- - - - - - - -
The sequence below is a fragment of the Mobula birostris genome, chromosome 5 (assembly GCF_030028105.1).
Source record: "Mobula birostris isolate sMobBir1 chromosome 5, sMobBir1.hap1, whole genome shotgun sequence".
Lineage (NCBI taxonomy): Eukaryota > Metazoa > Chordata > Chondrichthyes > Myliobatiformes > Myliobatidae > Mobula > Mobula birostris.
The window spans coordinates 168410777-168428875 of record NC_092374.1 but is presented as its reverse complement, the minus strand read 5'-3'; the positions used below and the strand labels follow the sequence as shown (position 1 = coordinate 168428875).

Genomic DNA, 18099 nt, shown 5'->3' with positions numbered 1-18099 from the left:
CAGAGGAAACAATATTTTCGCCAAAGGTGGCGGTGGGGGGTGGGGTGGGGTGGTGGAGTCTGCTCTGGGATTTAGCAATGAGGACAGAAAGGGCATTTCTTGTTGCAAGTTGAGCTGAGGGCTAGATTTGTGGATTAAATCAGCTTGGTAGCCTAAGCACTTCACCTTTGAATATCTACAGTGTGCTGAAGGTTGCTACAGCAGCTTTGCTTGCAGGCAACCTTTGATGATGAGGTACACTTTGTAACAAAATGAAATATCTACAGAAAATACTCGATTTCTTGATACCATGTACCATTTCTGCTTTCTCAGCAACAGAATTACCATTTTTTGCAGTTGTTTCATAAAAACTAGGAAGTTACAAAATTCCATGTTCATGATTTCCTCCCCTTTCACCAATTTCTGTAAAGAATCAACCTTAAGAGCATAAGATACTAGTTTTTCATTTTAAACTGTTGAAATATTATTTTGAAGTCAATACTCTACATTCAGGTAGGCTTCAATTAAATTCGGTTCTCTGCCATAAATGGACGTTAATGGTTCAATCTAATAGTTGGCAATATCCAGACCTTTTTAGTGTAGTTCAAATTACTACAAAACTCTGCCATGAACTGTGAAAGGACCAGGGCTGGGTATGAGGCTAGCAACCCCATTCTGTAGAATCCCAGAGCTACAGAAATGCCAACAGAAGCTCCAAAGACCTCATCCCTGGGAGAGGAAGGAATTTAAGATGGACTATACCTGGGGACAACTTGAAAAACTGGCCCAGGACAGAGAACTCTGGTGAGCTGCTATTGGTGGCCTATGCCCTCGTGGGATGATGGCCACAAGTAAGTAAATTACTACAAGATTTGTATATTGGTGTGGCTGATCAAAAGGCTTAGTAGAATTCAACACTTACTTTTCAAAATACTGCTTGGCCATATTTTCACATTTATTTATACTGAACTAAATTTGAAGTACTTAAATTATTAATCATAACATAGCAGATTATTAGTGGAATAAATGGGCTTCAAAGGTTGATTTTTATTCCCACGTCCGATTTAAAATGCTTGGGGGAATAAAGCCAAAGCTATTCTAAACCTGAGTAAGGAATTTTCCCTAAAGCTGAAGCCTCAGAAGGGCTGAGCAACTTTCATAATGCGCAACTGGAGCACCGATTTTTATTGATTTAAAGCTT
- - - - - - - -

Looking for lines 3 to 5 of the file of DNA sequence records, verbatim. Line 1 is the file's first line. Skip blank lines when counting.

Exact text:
Lineage (NCBI taxonomy): Eukaryota > Metazoa > Chordata > Chondrichthyes > Myliobatiformes > Myliobatidae > Mobula > Mobula birostris.
The window spans coordinates 168410777-168428875 of record NC_092374.1 but is presented as its reverse complement, the minus strand read 5'-3'; the positions used below and the strand labels follow the sequence as shown (position 1 = coordinate 168428875).

Genomic DNA, 18099 nt, shown 5'->3' with positions numbered 1-18099 from the left: